Previously conducted studies have already linked preterm births with higher risk of learning disabilities, cerebral palsy, digestion troubles and problems associated with breathing, vision and hearing.
According to the new findings, premature birth manifests important changes in heart formation and it’s functioning during adulthood.
“Up to 10 percent of today’s young adults were born prematurely and some have an altered higher cardiovascular risk profile in adult life,” study leader Paul Leeson, a cardiologist at the University of Oxford’s Cardiovascular Clinical Research Facility in England, said.
“We wanted to understand why this occurs so that we can identify the small group of patients born premature who may need advice from their health care provider about this cardiovascular risk,” he said.
For the purpose of the study, researchers at the University of Oxford’s Cardiovascular Clinical Research Facility in the U.K. looked at 102 premature births and 132 full term births are followed them from birth until they were 25.
Besides standard heart tests for recording blood pressure and cholesterol, all participants underwent MRI scans to measure the thickness of their blood vessels and heart structures.
Thereafter, computer models were created to determine how much blood was being pumped in their hearts.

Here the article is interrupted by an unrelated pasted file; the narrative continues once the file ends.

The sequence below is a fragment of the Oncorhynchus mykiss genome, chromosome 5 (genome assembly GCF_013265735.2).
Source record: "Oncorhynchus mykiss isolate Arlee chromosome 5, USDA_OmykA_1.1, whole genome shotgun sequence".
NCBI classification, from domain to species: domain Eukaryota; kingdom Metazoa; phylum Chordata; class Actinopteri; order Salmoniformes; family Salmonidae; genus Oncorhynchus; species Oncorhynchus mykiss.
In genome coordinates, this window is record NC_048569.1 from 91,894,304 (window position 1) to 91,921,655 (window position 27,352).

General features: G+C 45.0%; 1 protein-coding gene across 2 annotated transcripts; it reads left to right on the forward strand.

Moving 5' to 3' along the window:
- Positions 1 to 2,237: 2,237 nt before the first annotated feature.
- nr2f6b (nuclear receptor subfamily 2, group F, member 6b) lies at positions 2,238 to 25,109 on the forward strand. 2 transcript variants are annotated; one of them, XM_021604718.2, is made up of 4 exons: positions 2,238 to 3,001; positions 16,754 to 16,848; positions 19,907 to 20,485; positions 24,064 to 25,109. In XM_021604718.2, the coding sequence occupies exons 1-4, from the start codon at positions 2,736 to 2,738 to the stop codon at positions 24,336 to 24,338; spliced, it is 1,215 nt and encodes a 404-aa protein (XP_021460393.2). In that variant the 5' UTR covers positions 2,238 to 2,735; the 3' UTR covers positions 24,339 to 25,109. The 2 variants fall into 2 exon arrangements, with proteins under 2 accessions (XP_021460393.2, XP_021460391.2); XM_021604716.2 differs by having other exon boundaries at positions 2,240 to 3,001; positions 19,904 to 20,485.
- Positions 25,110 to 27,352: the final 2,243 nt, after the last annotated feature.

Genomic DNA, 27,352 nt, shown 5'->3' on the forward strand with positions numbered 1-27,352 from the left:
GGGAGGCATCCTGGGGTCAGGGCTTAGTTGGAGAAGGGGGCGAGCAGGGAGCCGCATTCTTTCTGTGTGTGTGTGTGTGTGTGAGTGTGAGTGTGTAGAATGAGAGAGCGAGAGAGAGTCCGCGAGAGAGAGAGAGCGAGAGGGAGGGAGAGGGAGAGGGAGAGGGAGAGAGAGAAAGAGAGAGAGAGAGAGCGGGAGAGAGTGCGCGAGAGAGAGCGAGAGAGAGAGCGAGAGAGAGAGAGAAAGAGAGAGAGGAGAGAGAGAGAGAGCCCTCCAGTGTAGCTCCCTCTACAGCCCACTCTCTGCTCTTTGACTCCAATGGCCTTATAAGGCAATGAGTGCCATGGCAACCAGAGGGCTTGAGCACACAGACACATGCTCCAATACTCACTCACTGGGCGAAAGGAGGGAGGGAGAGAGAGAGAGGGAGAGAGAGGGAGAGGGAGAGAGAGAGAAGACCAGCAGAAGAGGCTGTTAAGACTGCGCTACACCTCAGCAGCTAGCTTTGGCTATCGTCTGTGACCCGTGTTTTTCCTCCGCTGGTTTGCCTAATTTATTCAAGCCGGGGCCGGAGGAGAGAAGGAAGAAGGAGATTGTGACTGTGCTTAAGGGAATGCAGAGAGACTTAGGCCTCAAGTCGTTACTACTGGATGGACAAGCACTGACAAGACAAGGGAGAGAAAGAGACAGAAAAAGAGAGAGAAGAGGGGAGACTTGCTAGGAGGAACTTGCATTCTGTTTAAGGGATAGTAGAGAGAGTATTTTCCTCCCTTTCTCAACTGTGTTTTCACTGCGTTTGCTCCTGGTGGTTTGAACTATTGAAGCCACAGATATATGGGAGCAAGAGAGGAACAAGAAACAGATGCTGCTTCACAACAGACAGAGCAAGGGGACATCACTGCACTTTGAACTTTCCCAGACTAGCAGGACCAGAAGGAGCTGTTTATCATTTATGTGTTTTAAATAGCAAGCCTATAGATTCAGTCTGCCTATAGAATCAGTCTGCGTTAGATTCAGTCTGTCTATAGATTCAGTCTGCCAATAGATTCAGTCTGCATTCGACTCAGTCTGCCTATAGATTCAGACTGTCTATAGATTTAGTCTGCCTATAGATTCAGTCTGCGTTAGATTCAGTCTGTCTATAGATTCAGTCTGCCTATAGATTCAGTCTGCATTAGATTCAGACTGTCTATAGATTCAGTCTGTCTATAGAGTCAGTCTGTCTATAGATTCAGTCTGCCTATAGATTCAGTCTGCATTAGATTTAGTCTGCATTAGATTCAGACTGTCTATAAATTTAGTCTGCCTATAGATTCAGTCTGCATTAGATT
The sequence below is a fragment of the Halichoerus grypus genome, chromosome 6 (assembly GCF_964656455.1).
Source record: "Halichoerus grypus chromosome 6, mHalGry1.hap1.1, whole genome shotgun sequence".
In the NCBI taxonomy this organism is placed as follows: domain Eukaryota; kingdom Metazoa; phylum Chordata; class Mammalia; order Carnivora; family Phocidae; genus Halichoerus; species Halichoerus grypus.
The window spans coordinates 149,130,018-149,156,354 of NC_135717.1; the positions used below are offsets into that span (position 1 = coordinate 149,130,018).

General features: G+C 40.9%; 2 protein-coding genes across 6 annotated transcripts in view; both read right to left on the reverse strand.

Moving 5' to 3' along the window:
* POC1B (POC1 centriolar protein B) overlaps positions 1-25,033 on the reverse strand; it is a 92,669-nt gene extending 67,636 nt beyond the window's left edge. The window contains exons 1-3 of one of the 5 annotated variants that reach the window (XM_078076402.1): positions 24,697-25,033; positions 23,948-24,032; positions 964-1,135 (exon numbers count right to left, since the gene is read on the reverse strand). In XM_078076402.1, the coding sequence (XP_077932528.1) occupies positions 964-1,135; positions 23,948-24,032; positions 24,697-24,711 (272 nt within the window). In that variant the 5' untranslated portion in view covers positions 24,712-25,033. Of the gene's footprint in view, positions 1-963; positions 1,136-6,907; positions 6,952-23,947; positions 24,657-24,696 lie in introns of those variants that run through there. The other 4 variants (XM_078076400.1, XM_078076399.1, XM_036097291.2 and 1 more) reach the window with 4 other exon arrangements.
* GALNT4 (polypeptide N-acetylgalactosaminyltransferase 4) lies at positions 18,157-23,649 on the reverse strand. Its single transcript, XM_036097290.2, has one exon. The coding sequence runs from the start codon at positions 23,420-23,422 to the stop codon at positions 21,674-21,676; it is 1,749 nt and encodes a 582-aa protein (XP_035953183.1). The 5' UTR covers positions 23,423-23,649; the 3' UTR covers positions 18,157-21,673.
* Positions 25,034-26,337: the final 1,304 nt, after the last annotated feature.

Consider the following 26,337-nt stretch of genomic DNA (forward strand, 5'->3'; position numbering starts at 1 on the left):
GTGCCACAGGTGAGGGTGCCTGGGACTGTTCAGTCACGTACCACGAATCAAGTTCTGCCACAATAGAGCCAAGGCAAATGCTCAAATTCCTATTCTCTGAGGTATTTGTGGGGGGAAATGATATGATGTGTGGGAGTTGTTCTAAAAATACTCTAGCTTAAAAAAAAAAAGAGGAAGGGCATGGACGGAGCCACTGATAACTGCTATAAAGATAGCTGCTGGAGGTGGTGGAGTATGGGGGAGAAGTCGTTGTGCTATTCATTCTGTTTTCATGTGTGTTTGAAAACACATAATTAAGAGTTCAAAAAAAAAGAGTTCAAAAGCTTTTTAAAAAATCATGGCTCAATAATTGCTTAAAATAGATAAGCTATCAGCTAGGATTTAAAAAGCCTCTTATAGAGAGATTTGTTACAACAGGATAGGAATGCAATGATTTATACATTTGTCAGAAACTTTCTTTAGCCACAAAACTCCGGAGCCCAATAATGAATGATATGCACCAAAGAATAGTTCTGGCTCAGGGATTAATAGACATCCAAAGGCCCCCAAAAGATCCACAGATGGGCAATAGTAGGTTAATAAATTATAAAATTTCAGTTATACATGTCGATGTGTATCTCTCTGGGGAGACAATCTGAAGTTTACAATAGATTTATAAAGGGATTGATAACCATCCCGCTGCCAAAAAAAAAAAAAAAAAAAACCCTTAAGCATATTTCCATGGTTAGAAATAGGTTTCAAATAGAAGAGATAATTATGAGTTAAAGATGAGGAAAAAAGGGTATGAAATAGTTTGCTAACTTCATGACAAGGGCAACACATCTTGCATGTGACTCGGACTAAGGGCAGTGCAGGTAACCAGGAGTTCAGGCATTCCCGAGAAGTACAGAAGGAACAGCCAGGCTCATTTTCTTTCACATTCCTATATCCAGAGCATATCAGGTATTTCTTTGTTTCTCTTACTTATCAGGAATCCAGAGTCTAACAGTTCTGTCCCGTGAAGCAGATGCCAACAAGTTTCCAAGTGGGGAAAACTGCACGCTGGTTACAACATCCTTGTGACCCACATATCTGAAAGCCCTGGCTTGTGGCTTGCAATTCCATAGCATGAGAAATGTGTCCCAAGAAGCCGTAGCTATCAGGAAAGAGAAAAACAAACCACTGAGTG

Researchers found that young adults who were born prematurely had smaller and heavier right lower heart chamber. Also, their hearts had thicker walls and lesser pumping capacity as compared to those who were born full term.
Furthermore, the lesser the gestation period greater was the effect on right ventricle size and function, the researchers highlighted.
“The changes we have found in the right ventricle are quite distinct and intriguing,” Leeson revealed. “Their hearts appear to be slightly smaller; they had slightly thicker walls and had a slight reduction of the blood they are pumping.”
Such changes in the heart’s right ventricle structure raise the likelihood of having mild to moderate hypertension. Also, it increases the risk for heart failure and cardiovascular-related death, researchers highlighted.
But, the study fails to establish the cause-and-effect relationship. “We are trying to dig deeper into what’s different about the hearts of those born preterm,” study’s first author Adam Lewandowski said. “The potential scientific explanations for why their hearts are different are fascinating, and our study adds to the growing understanding of how premature birth shapes future heart health.”
The findings of the study appear in the Aug. 12 issue of the journal Circulation.